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How music affects your brain while you drive

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How does music affect your brain while driving?

Whether you listen to R&B, classic rock, country music, or even show tunes, music has a way of evoking certain emotions that no other sensory element can match. As Friedrich Nietzsche said, "Without music, life would be a mistake."

But what happens to our brains when we listen to music? And how does a catchy tune or familiar chorus affect us when we're taking part in exercises that require concentration - like driving?

Music and our minds

Did you know that music affects multiple areas of the brain and that the effect it has can change based on the types of music we play?

For instance, if you listen to happy music, you're more likely to see a person's neutral expression as happy, whereas sad music will paint that same expression in a more negative light. Some people believe that this means we can understand the emotions of a musical piece without actually feeling them (which explains why certain people can enjoy sad music despite having radiant personalities).

Music can also spur creativity. According to studies, ambient noise can trigger the parts of the brain responsible for creative thinking in part because music triggers short-term memory receptors. This means that playing music, specifically soothing instrumental tunes, at a modest volume can potentially leave listeners feeling more creative and even productive. With that said, music can also be a distraction, and this type of distraction can hurt one's ability to comprehend, think, and even act. This is when music can become a problem, especially when driving.

The dangers of listening to music while driving

"Safe" music provided by researches is okay to listen to while driving, but the music of one's own choice does not typically fall into that category. According to a study of driver behavior among teens, the most popular form of music to listen to while driving is dance/trance techno, which causes drivers - especially young adults - to drive with more aggressive tendencies.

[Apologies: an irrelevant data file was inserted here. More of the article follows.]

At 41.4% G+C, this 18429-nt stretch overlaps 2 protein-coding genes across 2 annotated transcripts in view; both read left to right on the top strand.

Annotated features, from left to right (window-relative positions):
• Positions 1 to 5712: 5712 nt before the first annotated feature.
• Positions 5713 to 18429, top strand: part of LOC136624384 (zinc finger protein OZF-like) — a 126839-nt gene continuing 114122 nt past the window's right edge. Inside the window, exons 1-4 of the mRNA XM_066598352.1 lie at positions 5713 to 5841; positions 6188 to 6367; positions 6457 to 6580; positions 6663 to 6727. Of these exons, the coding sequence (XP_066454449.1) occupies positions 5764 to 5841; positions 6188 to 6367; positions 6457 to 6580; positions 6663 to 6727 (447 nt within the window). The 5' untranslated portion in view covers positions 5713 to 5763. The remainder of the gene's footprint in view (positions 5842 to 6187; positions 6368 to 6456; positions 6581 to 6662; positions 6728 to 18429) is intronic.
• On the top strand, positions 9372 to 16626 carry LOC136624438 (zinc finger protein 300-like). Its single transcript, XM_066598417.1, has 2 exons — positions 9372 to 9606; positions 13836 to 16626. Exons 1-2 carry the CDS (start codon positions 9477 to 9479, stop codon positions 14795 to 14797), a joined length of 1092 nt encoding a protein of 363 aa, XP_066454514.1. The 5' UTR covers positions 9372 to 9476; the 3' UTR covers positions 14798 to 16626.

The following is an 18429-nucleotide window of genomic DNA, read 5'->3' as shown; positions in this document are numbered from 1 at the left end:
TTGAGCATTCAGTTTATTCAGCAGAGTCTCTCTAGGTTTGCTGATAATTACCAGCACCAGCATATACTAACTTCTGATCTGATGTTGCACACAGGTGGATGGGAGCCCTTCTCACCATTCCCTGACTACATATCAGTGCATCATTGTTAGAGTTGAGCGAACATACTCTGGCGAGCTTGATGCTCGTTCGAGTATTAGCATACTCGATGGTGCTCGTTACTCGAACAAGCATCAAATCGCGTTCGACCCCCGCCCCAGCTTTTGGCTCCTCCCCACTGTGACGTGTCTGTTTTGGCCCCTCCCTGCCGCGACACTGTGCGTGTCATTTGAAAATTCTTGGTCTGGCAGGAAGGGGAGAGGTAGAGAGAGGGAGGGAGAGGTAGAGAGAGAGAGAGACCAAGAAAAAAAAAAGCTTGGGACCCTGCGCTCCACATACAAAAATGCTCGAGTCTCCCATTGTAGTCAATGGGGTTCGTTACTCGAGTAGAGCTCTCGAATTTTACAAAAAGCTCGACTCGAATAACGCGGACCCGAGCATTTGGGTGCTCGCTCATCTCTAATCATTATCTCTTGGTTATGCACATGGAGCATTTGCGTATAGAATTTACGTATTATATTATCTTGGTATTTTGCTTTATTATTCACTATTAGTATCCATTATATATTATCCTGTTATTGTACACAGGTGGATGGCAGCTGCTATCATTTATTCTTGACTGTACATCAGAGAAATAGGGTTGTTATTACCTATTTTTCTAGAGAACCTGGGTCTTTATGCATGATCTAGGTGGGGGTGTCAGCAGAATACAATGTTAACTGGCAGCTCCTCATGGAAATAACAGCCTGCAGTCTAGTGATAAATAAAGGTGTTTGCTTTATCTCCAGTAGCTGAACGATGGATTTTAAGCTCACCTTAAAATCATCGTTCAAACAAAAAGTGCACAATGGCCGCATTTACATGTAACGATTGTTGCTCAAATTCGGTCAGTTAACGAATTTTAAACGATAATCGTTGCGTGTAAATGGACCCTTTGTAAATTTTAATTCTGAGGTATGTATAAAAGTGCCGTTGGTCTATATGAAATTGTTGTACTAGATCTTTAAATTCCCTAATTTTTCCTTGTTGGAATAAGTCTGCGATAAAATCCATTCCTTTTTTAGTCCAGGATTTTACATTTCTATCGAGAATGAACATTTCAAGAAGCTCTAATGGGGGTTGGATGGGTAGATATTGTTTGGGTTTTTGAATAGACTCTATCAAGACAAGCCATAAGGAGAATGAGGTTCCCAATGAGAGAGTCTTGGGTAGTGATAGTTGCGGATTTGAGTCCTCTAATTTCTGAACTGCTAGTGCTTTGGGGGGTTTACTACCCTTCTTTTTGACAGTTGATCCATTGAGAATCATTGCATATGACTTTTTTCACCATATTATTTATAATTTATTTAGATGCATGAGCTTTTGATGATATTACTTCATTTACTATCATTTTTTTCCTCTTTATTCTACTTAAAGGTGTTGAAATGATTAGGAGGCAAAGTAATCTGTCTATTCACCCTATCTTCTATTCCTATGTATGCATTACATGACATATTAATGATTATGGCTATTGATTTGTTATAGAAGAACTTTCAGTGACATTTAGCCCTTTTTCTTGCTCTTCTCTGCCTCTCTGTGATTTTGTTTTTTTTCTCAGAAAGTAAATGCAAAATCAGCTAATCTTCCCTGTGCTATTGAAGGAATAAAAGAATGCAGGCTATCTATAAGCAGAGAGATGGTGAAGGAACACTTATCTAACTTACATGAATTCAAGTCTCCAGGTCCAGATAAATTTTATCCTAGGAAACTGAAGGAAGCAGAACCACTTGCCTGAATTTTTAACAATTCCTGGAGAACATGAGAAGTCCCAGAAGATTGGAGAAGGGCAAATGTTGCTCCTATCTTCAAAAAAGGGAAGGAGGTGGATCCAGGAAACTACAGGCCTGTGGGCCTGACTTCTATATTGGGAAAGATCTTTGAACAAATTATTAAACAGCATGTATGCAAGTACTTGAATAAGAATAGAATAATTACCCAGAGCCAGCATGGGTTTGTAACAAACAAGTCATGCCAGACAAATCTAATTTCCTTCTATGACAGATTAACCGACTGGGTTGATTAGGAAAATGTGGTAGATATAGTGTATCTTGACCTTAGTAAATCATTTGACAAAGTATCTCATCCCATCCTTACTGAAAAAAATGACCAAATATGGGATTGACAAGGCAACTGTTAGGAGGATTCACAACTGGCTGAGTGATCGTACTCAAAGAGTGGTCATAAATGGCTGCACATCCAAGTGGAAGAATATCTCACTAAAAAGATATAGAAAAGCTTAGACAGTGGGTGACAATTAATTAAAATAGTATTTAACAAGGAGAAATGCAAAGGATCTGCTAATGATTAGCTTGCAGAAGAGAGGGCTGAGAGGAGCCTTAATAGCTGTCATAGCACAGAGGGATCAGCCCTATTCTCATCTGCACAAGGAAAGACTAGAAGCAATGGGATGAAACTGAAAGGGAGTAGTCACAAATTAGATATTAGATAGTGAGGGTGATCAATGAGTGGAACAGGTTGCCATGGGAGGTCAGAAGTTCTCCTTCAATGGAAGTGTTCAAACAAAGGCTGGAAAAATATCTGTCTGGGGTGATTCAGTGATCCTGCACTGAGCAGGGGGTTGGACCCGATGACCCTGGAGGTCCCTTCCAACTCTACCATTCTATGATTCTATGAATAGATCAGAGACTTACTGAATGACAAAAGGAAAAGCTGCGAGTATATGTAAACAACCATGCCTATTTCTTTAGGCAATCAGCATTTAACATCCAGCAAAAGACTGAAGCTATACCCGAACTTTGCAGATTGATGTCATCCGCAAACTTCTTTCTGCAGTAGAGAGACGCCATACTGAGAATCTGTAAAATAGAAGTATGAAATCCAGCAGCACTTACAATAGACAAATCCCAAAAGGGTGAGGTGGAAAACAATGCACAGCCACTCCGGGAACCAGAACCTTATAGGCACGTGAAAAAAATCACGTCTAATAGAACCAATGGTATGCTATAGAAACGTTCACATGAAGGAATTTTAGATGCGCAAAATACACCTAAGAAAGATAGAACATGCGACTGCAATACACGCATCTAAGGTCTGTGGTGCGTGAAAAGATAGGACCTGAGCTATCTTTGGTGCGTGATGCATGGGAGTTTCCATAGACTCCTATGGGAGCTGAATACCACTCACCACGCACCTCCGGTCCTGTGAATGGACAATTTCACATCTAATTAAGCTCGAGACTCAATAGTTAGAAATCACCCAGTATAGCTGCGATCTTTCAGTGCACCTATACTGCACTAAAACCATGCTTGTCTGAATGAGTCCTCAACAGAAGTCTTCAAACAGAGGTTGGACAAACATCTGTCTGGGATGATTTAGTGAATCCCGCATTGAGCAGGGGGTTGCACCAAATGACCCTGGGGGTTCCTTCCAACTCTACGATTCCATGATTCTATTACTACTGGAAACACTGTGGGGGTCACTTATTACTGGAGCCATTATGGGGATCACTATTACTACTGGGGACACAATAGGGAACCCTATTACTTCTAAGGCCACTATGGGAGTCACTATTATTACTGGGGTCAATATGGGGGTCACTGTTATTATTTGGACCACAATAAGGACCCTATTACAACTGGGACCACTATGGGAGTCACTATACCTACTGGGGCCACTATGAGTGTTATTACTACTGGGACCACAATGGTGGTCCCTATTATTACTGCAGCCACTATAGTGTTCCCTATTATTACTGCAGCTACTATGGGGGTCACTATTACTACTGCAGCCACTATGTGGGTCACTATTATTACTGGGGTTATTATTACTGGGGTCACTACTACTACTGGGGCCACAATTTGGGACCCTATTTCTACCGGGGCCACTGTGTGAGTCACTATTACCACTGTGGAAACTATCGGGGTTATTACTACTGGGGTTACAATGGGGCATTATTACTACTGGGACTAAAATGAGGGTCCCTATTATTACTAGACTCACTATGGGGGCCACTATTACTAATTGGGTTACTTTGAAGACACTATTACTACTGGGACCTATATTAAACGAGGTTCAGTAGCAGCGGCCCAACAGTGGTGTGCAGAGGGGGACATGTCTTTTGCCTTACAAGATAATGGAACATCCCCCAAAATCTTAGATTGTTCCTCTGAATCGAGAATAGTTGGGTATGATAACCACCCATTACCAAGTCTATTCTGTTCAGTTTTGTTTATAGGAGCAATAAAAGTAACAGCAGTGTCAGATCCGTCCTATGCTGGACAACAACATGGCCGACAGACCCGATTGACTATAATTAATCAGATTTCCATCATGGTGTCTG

Other potential dangers that befall drivers who listen to music include:

  • Physical distractions. Listening to one song on repeat is never enough. Instead, we as drivers are always thinking ahead - thinking about the next tune we're going to sing along to. Whether that means clicking through your Spotify or messing with the volume dial on your dashboard, there is little doubt that listening to music while operating a motor vehicle does present plenty of physical distractions.
  • Mental distractions. Focusing on song lyrics instead of the main road presents numerous dangers, especially if the music you choose to listen to is loud. Newfoundland's Memorial University found that a driver's reaction time can be decreased by as much as 20 percent when loud music is played.
  • Important outside sounds are muted. When you choose to listen to music in the car, you risk muting important sounds that come from outside your vehicle, such as an ambulance or police interceptor. And the louder your music plays, the lower your chances of being alert to a road emergency are.

It is difficult to turn off music altogether while driving, but it is necessary for certain situations. If you are a new driver, an easily distracted driver, or even if you're getting used to a new vehicle, do yourself a favor and put the radio on pause until you feel entirely comfortable with your driving arrangements.

And even then, be sure to listen to your favorite tunes at a moderate level.

Sinclair Broadcast Group is committed to keeping our viewers accident-free, which is why we initiated the Drive Safe campaign. Steer clear of danger with our monthly tips.

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